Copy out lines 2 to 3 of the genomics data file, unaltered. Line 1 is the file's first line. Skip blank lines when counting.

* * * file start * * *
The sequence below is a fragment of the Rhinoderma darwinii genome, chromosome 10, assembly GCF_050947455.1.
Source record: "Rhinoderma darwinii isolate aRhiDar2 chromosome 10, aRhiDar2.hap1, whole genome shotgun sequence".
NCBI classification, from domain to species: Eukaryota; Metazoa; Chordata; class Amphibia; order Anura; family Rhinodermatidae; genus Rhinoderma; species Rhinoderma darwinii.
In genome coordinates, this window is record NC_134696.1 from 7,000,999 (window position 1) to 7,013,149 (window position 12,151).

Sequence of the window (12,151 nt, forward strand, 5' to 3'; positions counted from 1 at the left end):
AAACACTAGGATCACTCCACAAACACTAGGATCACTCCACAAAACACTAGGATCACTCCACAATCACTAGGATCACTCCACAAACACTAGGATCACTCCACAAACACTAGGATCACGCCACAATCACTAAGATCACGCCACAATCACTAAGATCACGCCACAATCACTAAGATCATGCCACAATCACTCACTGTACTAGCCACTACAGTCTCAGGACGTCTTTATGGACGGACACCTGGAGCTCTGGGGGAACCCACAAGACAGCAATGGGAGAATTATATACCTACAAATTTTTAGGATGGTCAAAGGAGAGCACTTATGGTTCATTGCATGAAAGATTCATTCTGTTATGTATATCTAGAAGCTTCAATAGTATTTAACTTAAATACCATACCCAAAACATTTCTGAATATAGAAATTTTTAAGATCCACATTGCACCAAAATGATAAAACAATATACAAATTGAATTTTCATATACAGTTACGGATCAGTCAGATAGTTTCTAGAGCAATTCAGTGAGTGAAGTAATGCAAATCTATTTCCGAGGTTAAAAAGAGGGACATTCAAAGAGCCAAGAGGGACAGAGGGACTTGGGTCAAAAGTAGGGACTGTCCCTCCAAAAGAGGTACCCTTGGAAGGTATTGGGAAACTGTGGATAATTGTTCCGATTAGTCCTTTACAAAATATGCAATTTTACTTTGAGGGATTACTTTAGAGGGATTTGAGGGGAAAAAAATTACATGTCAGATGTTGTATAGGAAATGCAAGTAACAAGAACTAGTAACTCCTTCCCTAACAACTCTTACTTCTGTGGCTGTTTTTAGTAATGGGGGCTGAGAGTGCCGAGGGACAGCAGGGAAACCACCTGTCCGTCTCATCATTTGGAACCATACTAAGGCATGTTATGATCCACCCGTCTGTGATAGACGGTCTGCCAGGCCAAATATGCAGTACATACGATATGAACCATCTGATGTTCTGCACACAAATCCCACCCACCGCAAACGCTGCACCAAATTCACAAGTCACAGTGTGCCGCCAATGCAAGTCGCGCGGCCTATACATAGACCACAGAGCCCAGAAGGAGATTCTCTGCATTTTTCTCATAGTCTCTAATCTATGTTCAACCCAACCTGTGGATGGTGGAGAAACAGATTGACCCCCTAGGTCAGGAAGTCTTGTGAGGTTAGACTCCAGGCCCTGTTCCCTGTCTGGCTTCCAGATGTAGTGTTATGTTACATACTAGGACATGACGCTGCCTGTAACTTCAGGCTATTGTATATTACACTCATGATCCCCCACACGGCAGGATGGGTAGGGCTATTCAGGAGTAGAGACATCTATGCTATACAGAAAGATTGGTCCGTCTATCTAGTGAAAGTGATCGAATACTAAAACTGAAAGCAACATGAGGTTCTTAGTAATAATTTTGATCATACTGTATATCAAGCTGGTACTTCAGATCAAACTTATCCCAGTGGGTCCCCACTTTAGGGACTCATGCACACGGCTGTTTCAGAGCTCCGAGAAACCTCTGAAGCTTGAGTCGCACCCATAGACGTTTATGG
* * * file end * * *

Source record: "Rhinoderma darwinii isolate aRhiDar2 chromosome 10, aRhiDar2.hap1, whole genome shotgun sequence".
NCBI classification, from domain to species: Eukaryota; Metazoa; Chordata; class Amphibia; order Anura; family Rhinodermatidae; genus Rhinoderma; species Rhinoderma darwinii.